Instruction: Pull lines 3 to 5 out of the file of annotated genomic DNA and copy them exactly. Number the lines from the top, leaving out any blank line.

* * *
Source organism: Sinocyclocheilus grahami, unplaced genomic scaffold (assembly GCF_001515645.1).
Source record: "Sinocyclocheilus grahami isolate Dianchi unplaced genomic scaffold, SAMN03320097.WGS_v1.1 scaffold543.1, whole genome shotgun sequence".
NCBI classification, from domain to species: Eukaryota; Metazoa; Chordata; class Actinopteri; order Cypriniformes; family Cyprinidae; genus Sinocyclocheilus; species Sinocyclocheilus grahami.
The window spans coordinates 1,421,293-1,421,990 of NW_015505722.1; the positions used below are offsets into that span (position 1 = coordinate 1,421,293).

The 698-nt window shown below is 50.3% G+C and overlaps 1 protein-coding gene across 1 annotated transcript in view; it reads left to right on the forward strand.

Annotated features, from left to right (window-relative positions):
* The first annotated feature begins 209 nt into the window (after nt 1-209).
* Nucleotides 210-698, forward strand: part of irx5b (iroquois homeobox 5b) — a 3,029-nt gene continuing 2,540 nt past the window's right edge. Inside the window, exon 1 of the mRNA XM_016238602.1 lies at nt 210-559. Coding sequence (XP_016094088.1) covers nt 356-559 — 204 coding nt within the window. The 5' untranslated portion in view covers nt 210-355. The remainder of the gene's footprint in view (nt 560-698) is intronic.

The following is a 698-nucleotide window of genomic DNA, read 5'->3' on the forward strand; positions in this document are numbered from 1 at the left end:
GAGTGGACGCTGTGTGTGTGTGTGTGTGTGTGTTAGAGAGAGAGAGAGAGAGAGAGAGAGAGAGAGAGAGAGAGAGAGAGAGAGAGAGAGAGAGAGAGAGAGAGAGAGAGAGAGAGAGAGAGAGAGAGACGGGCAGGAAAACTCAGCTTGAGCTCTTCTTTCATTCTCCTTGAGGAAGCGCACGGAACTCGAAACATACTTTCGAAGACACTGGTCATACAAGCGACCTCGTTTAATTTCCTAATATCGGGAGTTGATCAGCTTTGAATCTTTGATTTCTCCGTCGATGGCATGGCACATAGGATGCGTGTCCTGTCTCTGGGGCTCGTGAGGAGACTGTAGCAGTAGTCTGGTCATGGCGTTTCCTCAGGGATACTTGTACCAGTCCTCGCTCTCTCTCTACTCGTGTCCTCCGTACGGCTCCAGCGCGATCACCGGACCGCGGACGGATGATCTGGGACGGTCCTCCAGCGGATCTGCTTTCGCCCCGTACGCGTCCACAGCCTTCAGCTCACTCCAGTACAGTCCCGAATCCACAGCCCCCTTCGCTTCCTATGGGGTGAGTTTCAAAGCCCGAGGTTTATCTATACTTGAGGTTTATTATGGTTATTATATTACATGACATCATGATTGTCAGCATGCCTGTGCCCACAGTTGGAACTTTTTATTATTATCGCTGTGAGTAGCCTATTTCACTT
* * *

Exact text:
NCBI classification, from domain to species: Eukaryota; Metazoa; Chordata; class Actinopteri; order Cypriniformes; family Cyprinidae; genus Sinocyclocheilus; species Sinocyclocheilus grahami.
The window spans coordinates 1,421,293-1,421,990 of NW_015505722.1; the positions used below are offsets into that span (position 1 = coordinate 1,421,293).

The 698-nt window shown below is 50.3% G+C and overlaps 1 protein-coding gene across 1 annotated transcript in view; it reads left to right on the forward strand.